An Aha Moment

bitmoji158916047When I discovered that I never really understood!

I went to visit my best friend the other day and came to the realization that while I thought I understood what she has gone through in her life, it is not until now that I can really understand.

My friend, not yet 55, lives in a nursing home. She has advanced Multiple Sclerosis and it has been many years since she was able to work, walk, drive, etc.  She has dealt with so many losses due to MS as well as struggles in terms of services and financials.

I remember  all the hassles she had with forms for disability coverage when she was first forced to stop working. I was reminded of it while filling out forms for salary continuation and had a new understanding of just what she dealt with. Given the “protestant work ethic” which was ingrained in our generation, it is demoralizing to write on paper that you are unable to do your job!

Another thing I have realized we now have in common has to do with people’s automatic reaction to us. Her disability has almost always been visible and I remember seeing people’s various reactions to her when we were out shopping or for a meal. While some people seemed uncomfortable, the main reaction seemed to be pity.

I didn’t really think of cancer as being visible, but the fact that I have almost no hair seems to work like a neon sign over my head blinking “cancer patient!” I remember the first time when a woman came up to me before yoga class with a sympathetic look on her face and told me that she understood, she had gone through chemo too. I felt really uncomfortable that day, somehow like my privacy was violated.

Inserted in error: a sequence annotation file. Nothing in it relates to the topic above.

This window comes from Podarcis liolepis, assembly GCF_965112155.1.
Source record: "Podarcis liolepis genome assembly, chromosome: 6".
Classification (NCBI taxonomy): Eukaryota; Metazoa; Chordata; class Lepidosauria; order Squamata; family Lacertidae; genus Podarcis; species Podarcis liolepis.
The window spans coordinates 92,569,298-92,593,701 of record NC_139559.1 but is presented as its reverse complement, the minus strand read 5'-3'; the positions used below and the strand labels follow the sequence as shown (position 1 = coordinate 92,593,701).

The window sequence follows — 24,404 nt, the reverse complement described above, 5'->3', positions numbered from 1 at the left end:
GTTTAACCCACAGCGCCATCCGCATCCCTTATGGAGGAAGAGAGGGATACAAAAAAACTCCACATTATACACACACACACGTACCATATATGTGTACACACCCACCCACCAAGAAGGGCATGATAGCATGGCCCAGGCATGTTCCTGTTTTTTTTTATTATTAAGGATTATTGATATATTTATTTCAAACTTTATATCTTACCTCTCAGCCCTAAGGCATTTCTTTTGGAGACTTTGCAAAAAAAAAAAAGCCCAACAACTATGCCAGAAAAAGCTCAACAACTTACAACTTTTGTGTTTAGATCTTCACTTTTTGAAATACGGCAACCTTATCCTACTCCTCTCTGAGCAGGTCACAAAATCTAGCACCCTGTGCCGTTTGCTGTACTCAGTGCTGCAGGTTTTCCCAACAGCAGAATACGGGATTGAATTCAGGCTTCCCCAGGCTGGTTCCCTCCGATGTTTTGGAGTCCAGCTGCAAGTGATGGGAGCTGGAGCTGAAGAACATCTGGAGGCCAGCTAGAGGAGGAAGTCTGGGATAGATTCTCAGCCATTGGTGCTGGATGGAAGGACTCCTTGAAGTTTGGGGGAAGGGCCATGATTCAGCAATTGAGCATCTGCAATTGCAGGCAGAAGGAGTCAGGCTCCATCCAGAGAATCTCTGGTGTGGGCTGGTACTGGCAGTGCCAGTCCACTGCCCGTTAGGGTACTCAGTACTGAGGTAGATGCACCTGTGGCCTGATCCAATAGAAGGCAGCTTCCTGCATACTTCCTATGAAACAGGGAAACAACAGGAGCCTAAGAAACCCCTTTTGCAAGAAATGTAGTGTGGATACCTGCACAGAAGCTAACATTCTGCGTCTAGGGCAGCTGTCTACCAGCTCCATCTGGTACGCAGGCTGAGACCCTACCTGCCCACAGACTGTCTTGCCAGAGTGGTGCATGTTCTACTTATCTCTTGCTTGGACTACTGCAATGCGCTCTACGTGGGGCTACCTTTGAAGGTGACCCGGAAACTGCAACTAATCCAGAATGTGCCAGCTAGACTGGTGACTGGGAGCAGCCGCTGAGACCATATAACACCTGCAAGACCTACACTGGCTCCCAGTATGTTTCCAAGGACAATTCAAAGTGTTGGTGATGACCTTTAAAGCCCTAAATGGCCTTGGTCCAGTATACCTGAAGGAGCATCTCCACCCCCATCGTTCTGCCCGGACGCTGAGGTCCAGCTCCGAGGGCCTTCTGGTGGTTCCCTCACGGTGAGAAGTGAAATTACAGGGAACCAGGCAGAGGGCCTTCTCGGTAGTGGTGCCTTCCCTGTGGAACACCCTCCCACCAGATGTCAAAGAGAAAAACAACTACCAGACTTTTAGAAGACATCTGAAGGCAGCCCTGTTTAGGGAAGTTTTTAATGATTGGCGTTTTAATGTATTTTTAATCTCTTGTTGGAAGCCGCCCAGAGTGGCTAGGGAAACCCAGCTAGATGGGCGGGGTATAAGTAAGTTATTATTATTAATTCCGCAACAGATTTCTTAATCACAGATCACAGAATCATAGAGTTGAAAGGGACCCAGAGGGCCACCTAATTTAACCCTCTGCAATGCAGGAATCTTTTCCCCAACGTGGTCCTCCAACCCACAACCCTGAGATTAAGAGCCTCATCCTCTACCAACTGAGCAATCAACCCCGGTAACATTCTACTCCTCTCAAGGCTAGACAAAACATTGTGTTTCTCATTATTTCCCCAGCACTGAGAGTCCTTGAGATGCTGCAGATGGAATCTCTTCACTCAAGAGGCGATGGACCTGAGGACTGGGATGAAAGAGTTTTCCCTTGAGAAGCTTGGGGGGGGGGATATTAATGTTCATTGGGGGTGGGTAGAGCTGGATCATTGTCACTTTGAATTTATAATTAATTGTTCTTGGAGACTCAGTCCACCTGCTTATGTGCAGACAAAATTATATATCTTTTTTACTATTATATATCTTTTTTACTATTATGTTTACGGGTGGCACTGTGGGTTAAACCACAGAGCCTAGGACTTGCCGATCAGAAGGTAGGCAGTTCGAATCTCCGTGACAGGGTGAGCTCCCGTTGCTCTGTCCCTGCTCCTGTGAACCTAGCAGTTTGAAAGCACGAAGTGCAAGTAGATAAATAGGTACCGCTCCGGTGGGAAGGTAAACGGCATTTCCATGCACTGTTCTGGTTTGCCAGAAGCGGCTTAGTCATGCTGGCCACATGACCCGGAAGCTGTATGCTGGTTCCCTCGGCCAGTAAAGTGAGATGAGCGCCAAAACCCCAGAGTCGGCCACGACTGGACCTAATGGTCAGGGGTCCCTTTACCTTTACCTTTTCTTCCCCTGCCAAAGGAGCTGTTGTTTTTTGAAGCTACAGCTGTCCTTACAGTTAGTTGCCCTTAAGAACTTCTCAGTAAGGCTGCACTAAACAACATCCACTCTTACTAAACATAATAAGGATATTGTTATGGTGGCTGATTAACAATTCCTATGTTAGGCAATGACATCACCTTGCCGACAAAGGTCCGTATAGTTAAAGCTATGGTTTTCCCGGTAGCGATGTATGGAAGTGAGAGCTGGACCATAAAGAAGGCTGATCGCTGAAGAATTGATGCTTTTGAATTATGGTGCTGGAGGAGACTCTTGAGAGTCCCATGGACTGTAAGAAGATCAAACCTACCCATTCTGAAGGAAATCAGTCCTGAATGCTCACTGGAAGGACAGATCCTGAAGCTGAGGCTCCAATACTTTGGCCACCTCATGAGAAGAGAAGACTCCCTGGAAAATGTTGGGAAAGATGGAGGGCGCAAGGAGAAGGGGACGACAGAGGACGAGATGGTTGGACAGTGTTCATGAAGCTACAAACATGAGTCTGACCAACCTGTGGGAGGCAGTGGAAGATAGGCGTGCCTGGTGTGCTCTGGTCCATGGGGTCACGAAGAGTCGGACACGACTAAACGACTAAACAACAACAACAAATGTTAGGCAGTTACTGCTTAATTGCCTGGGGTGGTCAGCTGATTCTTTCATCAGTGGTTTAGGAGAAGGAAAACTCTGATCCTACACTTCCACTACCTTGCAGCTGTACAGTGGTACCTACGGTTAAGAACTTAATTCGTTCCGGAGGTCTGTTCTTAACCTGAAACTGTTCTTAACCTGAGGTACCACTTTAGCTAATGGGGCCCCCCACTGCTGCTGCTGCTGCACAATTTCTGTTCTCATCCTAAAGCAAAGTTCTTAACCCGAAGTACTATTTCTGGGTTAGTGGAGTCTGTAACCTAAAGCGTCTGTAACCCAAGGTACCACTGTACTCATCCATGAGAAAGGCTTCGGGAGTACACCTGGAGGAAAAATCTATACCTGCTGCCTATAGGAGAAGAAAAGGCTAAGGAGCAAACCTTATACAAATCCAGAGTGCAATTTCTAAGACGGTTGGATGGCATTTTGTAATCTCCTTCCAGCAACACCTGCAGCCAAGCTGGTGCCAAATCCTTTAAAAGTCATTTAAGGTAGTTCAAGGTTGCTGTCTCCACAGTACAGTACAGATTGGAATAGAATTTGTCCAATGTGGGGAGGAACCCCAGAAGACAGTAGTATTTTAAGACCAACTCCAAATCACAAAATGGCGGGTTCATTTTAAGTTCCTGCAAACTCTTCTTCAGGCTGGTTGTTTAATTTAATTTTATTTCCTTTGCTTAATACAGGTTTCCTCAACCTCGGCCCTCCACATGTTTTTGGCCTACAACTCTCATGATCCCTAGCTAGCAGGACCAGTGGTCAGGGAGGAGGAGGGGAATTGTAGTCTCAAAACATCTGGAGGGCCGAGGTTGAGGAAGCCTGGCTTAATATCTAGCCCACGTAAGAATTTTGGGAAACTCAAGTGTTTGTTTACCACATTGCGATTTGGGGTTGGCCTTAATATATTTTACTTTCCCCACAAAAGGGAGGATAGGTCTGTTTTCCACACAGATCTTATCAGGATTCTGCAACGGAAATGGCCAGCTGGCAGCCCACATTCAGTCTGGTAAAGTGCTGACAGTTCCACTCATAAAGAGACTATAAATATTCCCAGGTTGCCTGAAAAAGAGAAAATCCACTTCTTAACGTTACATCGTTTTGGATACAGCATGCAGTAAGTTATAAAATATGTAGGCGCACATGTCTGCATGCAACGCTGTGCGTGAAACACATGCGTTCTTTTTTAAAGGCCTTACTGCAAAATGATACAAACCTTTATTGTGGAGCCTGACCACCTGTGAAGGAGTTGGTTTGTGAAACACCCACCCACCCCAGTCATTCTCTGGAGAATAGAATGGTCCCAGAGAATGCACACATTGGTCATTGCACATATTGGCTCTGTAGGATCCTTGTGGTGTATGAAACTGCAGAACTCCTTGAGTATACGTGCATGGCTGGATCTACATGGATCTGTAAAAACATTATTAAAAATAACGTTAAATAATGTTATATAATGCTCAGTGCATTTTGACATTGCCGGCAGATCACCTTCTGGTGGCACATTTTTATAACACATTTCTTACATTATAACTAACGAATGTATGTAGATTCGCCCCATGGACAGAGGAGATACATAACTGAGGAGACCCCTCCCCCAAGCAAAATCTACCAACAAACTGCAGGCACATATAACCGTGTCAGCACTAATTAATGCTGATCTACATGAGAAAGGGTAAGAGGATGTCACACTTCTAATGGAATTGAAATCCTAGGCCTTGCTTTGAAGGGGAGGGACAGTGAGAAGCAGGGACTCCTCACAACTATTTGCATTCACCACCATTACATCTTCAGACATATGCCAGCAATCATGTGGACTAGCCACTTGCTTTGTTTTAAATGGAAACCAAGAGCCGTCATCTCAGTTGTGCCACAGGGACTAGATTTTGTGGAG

Most of the time I don’t think about cancer…though I guess it may seem like I do based on writing about it. So there I am in a store thinking about what I need or whatever, make eye contact with another shopper and there it is, the sadness, pity, or whatever. The, “Oh, you have cancer!” look flashes across their faces and at first I wonder what is wrong. Do I have something on my face, or in my teeth? Then I realize what it is, oh yeah, cancer. Thanks for the reminder!”

4 thoughts on “An Aha Moment

  1. Thanks for sharing your writing Cathy, I love hearing your perspective and seeing your personality in what you say. Makes me smile every time, even when you are describing the tough stuff. You somehow shine through it all 🙂

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    1. True, sadly it isn’t possible to tell the difference and most of the time you just want to be yourself and not the diseased you. Does that make sense? Thanks for the support 🙂

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  2. I remember when one of my colleagues lost his wife to prolonged battle with cancer. He organized a memorial service for her several weeks later and made the point that, to many people, it seemed like cancer defined her and all her relationships with her family and friends. But he explained that, to him, it was’t cancer that he remembered and treasured. It was all the wonderful times they had, the laughter and excitement with the little things. I was reminded of this when I read your blog just now. I pray that all of us see beyond and inside those who show outward signs of illness or disease.

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